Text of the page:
Xen lets you assign a host block device as a guest partition, synthesizing the partition table for you. So for example, the host
/dev/VG/LV might appear in the guest as
/dev/xvda1 with a filesystem directly on it. This means from the host you just see a filesystem, which you can create directly, mount etc. Some people like this and others like me have guests already configured like this.
It is possible to configure a libvirt/KVM host this way, and this post describes how. It is somewhat more manual than using virt-install. In fact I will assume that you either already have guests configured this way, or you know how to prepare a guest filesystem (eg. using debootstrap) directly onto a device like this.
There are two points about such a configuration on KVM.
Number one: the kernel and initrd of the guest live “outside” the guest, on the host. This can be beneficial, eg. if you want all your guests to have a common kernel which you will manage, compile and upgrade centrally. Number two is that KVM cannot synthesize the partition table like Xen, so inside the guest it’s going to see a filesystem on
/dev/vda directly, with no partition table. Linux will work just fine. Windows wouldn’t, but that doesn’t matter because Windows cannot be configured like this anyway.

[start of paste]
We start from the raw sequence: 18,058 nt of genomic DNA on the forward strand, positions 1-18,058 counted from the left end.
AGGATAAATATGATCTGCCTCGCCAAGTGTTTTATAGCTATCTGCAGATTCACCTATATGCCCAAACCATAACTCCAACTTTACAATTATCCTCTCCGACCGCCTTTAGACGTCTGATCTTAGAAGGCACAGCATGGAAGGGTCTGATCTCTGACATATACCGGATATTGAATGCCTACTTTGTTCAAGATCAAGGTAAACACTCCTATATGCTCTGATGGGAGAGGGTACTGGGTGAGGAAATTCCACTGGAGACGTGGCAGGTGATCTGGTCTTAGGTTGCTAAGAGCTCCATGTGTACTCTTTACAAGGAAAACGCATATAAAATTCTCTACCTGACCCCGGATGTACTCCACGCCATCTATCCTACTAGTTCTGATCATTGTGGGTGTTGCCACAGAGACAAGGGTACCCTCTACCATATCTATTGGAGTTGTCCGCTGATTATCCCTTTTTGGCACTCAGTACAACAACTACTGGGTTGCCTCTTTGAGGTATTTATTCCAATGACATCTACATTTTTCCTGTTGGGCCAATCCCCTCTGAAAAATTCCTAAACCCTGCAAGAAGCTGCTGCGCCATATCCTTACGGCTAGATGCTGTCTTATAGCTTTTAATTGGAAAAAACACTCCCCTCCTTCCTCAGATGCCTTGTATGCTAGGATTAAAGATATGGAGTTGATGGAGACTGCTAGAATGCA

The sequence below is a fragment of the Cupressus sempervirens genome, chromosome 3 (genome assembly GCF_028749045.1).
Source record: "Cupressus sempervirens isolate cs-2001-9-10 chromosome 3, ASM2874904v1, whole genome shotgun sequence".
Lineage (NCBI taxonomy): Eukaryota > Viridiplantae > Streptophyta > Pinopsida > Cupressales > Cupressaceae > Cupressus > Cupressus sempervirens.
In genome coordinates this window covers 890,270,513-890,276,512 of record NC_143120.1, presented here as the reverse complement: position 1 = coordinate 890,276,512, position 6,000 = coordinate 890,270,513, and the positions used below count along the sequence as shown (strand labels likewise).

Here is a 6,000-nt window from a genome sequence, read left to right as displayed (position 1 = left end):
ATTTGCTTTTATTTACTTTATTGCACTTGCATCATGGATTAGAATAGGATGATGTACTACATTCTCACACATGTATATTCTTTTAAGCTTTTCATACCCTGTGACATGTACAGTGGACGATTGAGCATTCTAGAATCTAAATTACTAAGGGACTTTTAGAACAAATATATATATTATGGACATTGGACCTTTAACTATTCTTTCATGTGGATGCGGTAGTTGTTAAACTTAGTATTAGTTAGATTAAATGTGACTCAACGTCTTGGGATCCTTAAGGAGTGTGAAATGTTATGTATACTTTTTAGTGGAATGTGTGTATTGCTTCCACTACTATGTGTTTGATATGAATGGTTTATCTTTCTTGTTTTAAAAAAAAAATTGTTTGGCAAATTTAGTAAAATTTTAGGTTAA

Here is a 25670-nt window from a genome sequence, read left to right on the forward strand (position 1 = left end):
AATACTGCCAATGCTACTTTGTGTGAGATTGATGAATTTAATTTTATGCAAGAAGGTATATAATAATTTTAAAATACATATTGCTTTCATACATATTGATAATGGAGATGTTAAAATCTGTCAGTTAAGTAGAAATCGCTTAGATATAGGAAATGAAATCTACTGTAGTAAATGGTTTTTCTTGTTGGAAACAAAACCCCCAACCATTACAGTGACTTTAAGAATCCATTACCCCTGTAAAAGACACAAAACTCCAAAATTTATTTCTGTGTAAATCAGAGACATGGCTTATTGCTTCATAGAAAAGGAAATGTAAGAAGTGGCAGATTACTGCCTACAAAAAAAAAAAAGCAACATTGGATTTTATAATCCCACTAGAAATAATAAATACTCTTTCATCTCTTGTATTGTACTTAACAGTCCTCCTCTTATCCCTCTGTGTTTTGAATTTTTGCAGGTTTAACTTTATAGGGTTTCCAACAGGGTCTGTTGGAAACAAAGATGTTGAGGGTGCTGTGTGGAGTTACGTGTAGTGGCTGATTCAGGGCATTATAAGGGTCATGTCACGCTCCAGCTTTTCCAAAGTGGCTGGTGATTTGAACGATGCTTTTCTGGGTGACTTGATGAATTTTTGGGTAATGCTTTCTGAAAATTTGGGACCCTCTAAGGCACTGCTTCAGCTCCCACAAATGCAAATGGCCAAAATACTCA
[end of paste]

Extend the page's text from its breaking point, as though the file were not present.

Decide where to put your external kernel and initrd on the host, and then configure libvirt like this:
<domain type='kvm'> <name>guest</name> ... <os> <type arch='x86_64' machine='pc'>hvm</type> <kernel>/usr/local/etc/virt/vmlinuz</kernel> <initrd>/usr/local/etc/virt/initrd</initrd> <cmdline>ro root=/dev/vda</cmdline> <boot dev='hd'/> </os> ... <devices> <disk type='block' device='disk'> <source dev='/dev/VG/LV'/> <target dev='vda' bus='virtio'/> </disk>
The kernel, initrd, cmdline elements are what libvirt calls “direct kernel boot”.
Secondly of course you need your guest filesystem directly on the device or logical volume. Its fstab should be set up accordingly, plus any other configuration files it needs. (guestfish can of course safely create, view and edit guest filesystems which are configured in this manner).
In fact I use several production guests configured like this, for historical reasons (they came from a Xen server). However I find in general this a more clumsy way to organize guests. It might scale better at very high-end configurations, if you wrote a lot of custom tools, but the vast majority of users don’t have systems on such a scale.
There is also a security issue: although you can mount a guest filesystem directly on the host this way, it’s likely that you shouldn’t. Only this week I found a kernel-crasher, possibly exploitable, in the minix filesystem driver. Use libguestfs to put a safe barrier between your guests and your host.